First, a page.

This ramped up "effort" aimed at what is traditionally viewed as "capital outflows" manifests in several ways, but most prominently as a drain on internal RMB liquidity. Thus, it has been something of a rule of thumb where we can discern the relative level of China's "dollar" problem by how intensely the PBOC fights against it with RMB. To that end, I have suspected since late October that around October 25 the PBOC was forced into a serious liquidity regime of internal focus; so forceful that it acted like rocket fuel for copper while simultaneously spilling over negatively into Hong Kong proper (HKD).
The PBOC statistics do, in fact, show a large RMB liquidity operation during October. They do not, of course, tell us anything about the timing of it, but given the actions in SHIBOR, HIBOR, and copper, it does seem as if my suspicions were correct.
The total reported amount run through the MLF, SLF, and whatever else Claims on Other Depository Corps was nearly RMB 1.1 trillion. That was just about double the net operational size as in September and the largest since January when everything was going wrong everywhere.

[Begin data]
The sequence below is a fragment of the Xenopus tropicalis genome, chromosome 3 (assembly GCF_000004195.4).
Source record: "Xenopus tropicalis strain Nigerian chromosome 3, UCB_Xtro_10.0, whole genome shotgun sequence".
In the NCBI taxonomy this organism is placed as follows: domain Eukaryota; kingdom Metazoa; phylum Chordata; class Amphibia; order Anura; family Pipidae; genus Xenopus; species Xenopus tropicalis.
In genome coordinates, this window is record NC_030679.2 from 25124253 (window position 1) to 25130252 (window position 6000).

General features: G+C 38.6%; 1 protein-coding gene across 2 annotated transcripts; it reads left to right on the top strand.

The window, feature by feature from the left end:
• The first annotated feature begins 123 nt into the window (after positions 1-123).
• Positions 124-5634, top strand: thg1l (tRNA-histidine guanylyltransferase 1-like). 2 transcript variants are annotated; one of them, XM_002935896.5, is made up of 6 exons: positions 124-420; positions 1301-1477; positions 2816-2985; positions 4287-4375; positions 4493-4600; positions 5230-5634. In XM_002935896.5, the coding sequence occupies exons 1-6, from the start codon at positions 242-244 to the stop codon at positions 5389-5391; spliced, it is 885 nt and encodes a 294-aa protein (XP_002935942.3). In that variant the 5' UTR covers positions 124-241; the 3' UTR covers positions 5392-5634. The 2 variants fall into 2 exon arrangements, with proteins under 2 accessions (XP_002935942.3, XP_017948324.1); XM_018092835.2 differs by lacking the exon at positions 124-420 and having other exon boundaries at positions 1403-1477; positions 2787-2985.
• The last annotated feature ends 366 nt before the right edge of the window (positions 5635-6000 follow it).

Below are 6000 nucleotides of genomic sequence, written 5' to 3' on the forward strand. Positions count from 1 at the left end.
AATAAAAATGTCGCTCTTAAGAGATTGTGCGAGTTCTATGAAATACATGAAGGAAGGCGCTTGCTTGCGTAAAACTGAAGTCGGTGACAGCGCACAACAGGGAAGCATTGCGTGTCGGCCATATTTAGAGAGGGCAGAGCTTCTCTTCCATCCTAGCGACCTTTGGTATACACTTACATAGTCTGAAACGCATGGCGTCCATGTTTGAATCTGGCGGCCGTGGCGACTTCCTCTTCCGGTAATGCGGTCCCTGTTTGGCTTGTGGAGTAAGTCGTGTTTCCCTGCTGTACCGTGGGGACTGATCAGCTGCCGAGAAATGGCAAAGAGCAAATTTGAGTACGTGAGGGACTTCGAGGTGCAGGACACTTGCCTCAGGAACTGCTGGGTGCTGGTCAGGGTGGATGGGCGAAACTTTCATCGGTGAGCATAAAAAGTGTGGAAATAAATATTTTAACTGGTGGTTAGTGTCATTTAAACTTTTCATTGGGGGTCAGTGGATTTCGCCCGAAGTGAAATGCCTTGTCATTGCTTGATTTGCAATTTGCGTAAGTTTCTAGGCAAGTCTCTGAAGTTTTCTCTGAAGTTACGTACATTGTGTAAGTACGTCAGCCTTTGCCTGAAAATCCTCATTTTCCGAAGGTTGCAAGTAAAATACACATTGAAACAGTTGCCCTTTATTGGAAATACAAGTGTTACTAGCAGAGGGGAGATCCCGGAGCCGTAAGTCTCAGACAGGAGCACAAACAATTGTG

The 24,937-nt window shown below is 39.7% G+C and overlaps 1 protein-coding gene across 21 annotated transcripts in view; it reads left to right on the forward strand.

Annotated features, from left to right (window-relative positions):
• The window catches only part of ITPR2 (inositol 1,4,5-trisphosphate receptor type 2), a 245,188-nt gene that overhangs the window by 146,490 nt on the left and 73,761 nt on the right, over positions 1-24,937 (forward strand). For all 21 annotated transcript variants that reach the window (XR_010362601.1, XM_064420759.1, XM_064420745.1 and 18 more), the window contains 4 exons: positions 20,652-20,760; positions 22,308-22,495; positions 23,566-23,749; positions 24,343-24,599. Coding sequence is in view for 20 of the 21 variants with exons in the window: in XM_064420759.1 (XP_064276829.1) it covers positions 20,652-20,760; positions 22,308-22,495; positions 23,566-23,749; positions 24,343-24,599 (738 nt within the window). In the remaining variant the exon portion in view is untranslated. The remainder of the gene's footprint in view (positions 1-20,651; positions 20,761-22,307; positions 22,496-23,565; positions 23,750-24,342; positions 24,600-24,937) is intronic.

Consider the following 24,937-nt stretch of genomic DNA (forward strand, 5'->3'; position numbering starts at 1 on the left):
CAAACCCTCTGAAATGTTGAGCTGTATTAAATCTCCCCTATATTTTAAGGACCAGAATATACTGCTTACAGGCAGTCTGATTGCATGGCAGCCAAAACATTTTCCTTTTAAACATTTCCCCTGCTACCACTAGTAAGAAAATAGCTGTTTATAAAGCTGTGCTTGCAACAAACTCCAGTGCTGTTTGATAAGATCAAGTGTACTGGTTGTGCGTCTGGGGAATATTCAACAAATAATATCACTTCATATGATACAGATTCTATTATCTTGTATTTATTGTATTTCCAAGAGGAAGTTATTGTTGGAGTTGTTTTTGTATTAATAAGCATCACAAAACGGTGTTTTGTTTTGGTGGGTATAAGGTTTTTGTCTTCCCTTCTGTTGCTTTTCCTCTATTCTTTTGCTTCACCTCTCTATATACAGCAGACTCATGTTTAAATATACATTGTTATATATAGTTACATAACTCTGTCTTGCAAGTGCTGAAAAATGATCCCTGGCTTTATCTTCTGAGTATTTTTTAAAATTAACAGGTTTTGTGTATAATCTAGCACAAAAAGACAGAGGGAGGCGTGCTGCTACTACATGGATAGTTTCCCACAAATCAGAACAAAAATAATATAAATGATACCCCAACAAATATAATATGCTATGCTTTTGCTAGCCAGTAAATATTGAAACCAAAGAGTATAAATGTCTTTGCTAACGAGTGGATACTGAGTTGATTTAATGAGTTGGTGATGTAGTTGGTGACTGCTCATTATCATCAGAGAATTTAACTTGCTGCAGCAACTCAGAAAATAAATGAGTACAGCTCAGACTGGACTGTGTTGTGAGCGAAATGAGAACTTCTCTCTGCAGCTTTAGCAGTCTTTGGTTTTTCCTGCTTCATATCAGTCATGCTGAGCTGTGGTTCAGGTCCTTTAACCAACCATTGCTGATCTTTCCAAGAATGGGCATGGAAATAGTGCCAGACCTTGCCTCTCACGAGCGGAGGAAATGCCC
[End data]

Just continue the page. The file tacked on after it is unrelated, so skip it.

Without that RMB intervention, the PBOC's asset side of the balance sheet would have shrunk in size again, as its forex basis declined by RMB 250 billion, down RMB 1.7 trillion since the end of last year.
You can see the difference this year versus last, where the PBOC simply allowed monetary shrinkage internally due to the "dollar" (again, what is referred to in the mainstream as "capital outflows") to directly and proportionally affect internal RMB bank reserves (money). As noted above, since January, the Chinese central bank has been quite active during months of heaviest "dollar" pressure so as to try to reduce as much as it can its negative effects upon the Chinese system internally.
But China under these circumstances is a tangled web of contradictions, as we can easily observe by the state of its money markets and of those around it. In the month of October, despite the large RMB liquidity operations, the increase in overall bank reserves was far more modest, minimal even. The reason was the usual drain on liquidity from government deposits.